For a 7-year-old, stealing should be apparently wrong. However, sometimes they haven’t quite mastered the concept. I have some experience with teaching 7-year-olds not to steal and wanted to share what I’ve learned with you.
How should you handle a 7-year-old who steals? Help them understand that it is wrong. Have them return what they’ve stolen- if they can- and make reparation for what they’ve done. Be clear and blunt when explaining this. Don’t beat around the bush or pass the blame onto someone else- that will only make it worse.
7-year-olds are at the point where stealing has been thought through beforehand. There are different reasons they choose to steal, and understanding some of these reasons may help you parent them.
Taken Something? Give it Back!
As a parent, it is easy to become embarrassed when your child does something wrong. It can be tempting to shield your child from the shame of stealing. You may even feel ashamed yourself so you want to make the return as quietly as possible.
While it’s okay to be quiet about the return at the store, you should not protect your child from the shame. You can’t, and you shouldn’t shield your 7-year-old from everything- especially when they’ve done something wrong. Feeling ashamed for doing something wrong is healthy and should be allowed to happen.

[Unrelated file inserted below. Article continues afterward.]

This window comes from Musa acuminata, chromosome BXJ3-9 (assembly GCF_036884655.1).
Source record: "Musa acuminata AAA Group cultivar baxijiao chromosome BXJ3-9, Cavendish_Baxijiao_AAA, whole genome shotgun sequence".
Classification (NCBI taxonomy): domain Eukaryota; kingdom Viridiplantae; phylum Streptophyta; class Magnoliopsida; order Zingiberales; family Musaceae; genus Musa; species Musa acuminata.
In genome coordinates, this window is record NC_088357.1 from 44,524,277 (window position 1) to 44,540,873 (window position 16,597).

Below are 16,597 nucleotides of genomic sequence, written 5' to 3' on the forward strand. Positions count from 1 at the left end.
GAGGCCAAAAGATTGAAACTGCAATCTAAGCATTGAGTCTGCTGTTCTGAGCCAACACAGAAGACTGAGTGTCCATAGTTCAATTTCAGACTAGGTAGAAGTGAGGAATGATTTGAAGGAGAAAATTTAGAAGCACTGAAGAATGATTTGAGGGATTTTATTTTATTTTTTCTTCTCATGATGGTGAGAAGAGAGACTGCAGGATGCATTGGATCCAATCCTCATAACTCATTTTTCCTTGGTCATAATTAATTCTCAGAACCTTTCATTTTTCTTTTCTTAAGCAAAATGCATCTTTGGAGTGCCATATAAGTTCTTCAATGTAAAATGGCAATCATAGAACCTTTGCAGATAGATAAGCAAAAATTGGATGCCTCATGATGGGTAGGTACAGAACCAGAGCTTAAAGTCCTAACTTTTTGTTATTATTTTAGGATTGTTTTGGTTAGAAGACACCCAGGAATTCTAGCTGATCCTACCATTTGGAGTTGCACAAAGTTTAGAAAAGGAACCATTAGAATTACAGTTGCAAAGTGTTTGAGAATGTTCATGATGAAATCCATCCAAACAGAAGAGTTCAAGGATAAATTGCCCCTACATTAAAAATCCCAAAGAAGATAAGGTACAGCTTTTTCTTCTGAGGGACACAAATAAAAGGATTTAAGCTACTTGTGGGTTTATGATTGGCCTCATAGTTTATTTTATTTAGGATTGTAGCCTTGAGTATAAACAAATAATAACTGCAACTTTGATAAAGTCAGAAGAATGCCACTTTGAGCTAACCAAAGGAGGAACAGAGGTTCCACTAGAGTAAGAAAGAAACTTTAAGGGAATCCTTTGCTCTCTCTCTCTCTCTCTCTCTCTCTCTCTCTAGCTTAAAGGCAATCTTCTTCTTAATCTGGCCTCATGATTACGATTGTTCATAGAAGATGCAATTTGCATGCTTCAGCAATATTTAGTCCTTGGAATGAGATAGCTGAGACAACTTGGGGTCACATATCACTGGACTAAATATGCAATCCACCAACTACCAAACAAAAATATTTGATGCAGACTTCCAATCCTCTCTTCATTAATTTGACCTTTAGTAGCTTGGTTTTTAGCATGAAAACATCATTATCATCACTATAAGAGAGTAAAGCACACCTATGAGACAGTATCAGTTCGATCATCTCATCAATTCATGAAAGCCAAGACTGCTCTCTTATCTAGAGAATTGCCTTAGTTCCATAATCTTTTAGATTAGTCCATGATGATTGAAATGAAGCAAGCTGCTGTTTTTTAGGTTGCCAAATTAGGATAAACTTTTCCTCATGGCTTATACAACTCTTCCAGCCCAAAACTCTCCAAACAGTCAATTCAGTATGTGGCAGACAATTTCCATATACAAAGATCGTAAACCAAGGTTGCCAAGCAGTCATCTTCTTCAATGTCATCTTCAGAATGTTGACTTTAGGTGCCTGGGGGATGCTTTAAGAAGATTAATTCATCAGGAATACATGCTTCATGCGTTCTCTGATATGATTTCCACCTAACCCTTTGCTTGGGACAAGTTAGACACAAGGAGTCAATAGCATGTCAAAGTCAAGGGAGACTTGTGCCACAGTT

Let them feel that shame. The only way they will begin to see the negative effects of stealing is by letting them feel it and see it. They need to be the ones to give back what they stole.
Your 7-year-old is the one who stole, not you. They are learning, but they still did something wrong so they need to be held accountable for it. Now, obviously you shouldn’t shame them or put them down, but their natural reaction of feeling shame shouldn’t be buried.
They will likely be unwilling to give back what they’ve taken because they are embarrassed.
Don’t worry, embarrassment is part of the process. Let them know that you still love them, but are disappointed with their choice. Once that has been established, they need to give it back if they can.
In an instance where they can’t give back what they’ve taken, they need to still go and apologize for stealing. There will probably need to be some kind of reparations made in behalf of the person it was stolen from.
What kind of reparations that will be made depends on those involved.
If it can be given back, your 7-year-old needs to have whatever was stolen in their own hand when they give it back. You cannot do it for them. It is very important that they do it.
You might not see the significance in this, but having a visual representation of returning the stolen item helps them understand what’s happening better.